Paul,
Your post reminds me of something that happened to me. One winter, the
weekend afternoon jock forgot to change to our directional pattern, and the
six-to-midnight jock neglected to either check it or change it.
I wasn't on duty yet, but I answered the phone while a taped public-service
program was running, and it was a listener who was very glad to be receiving
our station at night for a change. I apologized for what I had to do, but
thanked him for calling, and immediately made the appropriate pattern
change.
You're right. As much fun as the DXing hobby is, broadcast violations can
have serious consequences.
In this instance, I thought that DXers had gotten a 7-hour chance to hear
the station, which was a bonus for them. And I'd have liked that if I'd
benefited from it. But once I knew about it, I would be complicit if I
didn't make sure it stopped right away.
Regarding station monitoring, I don't understand people who care so little
about stations they're involved with that they don't check on things.
I was always grateful for informative listeners, and if the information was
false, no harm done. At least the listener cared enough to call. And, often
unlike today, someone at the station cared enough to answer that call.
Good for you for giving a damn. Not enough people do.
--
Rick


-----Original Message-----
From: IRCA [mailto:irca-boun...@hard-core-dx.com] On Behalf Of Paul B.
Walker, Jr.
Sent: Thursday, August 10, 2017 3:24 PM
To: Mailing list for the International Radio Club of America
<irca@hard-core-dx.com>
Subject: Re: [IRCA] Policing the AM BCB

Speaking as a DX'er and a broadcaster of 14 years...

I've had listeners call me and tell me one of my stations had a problem.
For instance, I answered the phone at WKBI/WDDH once and had a listener
tell me "The music on classy 1400 is playing under the news" I said
"thanks, let me run and look what happened" hung up and fixed it.

If I know a station is automated/unattended, I would check on it several
times a day while in the building, and at least once or twice at home,
usually right before bed. I also check over the weekend when not in the
office.

BUT, and this is a BIG BUTT.. that is just what *I* do. It is not meant to
be a reflection on other broadcasters, my OCD doesn't allow me not to deal
with things like this. I've NEVER EVER knowingly had a problem occur with a
station I was in charge of for more then 6 hours. In most cases, it was
fixed in an hour or less.. if not mere minutes.

As a DX'er, I have regularly called up or emailed stations when something
has gone wonky.   When living in Connecticut,  the local AM was dead air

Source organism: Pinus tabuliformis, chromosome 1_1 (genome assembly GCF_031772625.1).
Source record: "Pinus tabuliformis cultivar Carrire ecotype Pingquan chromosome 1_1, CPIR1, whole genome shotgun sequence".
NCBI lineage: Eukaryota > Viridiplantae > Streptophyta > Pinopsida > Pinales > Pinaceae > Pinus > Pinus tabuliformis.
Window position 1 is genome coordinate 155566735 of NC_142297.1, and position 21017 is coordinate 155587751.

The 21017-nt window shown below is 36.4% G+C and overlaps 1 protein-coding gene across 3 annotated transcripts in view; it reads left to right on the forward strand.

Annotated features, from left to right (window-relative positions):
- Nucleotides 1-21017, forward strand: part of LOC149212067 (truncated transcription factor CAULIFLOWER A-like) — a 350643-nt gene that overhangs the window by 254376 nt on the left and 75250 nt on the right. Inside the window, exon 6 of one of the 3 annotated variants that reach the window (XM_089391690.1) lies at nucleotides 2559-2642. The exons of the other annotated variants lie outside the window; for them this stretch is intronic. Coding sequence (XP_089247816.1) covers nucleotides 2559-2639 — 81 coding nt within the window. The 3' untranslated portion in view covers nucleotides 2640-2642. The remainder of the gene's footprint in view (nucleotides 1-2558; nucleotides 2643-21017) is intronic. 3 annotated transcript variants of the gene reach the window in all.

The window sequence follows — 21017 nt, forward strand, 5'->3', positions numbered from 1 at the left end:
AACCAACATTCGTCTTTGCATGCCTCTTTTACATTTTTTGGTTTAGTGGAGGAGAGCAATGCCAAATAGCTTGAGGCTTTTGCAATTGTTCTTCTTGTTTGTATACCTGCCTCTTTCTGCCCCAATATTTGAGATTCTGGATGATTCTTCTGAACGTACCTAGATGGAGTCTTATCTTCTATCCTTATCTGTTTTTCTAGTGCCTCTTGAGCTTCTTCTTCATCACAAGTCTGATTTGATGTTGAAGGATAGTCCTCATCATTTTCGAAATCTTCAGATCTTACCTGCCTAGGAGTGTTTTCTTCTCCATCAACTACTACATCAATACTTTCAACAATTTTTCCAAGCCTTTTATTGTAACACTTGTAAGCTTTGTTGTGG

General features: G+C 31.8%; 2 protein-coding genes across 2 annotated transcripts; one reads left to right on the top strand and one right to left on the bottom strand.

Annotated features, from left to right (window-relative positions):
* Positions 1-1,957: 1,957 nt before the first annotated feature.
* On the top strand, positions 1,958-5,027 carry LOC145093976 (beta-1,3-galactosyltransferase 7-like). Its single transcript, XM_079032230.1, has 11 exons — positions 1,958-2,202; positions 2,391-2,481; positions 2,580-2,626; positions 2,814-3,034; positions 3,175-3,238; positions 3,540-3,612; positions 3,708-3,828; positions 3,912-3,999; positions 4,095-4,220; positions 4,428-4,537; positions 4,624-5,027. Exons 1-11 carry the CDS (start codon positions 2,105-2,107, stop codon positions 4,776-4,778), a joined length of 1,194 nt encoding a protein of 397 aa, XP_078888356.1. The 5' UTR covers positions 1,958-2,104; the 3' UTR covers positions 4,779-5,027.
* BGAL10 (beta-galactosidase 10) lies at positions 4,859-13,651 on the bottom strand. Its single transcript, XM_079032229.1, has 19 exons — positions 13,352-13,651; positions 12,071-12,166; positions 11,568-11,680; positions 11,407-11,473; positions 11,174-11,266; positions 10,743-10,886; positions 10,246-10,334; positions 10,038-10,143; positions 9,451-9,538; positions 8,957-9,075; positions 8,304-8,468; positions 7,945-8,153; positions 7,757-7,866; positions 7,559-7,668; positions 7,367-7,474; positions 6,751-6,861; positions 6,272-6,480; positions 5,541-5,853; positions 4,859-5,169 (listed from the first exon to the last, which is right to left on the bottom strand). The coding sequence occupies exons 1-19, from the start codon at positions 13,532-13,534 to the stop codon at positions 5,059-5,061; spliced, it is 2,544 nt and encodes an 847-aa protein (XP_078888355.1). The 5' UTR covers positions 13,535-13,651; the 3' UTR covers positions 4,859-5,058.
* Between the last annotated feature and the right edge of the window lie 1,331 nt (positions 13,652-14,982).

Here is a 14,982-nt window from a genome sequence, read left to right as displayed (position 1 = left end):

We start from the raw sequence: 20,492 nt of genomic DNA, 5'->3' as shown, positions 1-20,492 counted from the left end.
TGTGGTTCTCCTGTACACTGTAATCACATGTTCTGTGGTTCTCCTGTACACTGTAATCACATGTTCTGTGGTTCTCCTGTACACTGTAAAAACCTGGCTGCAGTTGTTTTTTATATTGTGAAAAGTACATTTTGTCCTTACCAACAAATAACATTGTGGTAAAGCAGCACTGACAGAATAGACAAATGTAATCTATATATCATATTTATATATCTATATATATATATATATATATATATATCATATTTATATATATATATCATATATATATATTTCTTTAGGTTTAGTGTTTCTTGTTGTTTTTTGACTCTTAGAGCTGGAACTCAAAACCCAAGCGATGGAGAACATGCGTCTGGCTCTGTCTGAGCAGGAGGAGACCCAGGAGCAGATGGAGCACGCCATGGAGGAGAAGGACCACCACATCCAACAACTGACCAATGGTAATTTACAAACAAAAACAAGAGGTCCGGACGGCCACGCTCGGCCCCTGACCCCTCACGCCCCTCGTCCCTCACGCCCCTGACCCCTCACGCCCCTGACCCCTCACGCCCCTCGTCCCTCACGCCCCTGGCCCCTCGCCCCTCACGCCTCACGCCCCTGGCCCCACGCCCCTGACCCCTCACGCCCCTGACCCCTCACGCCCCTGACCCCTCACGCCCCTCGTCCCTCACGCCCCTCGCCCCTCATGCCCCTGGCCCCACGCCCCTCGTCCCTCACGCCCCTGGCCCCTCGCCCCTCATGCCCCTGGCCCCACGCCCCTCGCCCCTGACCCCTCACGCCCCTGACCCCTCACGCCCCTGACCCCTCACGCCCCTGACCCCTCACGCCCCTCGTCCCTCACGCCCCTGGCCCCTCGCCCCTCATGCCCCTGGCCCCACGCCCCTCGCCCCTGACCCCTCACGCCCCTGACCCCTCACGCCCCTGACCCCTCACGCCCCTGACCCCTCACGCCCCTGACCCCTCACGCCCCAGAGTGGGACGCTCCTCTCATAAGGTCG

when it should've had talk programming going. I called up the sister
country station down the hall and said "Uhh, your AM across the hall is
dead air"  Jock: "Thanks, i'll go check" click    That was said in the
hurried, let me go fix it fashion, not rudeness

I emailed a station just this week after noticing them on well past sunset
3 days in the last week. Owner replied and thanked me for alerting him to
the problem.

When a chief engineer friend of mine had his 10KW Day/3 tower, 1kw night/6
tower station get stuck on day power and pattern well after dark I called
him up right away to let him know, so he could log in from home and fix it.

What I do find ironic, or rather interesting.. is if a station is cheating
wether on purpose or on accident for a few days, many DX'ers are known to
look the other day if it's a much needed item in the log books. However,
once it becomes a pest, they want to burn that station at the stake

You can't have it both ways.

I am a broadcaster first and foremost, it pays my bills. My responsibility
is to protect the license and reputation of the stations I work for, and to
a much smaller extent, the licenses of the stations that some of my best
friends work for. You won't be able to convince me otherwise, rea;lly

Paul


On Thu, Aug 10, 2017 at 6:13 PM, <amd...@core.com> wrote:

> About a week ago I noticed that WCPT 820 had a horrible
> echo effect in their audio.  I don't know when it started
> as I don't check this frequency that often.  This echo
> went on for a few more days until I finally notified the
> station by e-mail.
>
> And, a day and a half later their audio problem is corrected.
>
> The question I have is;  Don't station owners, and staff,
> check their night signal every day?  All it would take is
> a few minutes to tune in and if everything is fine tune
> out.
>
> Why do they wait for some listener to complain before
> checking their own signal?
>
> Over the past 25 years, at least once a year, I have
> contacted a station somewhere in the mid-west about a
> problem with their signal.
>
> And I have gotten mixed feedback.  One local station,
> after a phone call (before e-mail existed), actually
> thanked me for calling.  Another station when called
> actually told me in so many words to mind my own business.
>  The guy said "Who the hell are you to tell me that WE
> have a problem!"
>
> Tom Jasinski
> Joliet, IL
>
>
>
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>
>
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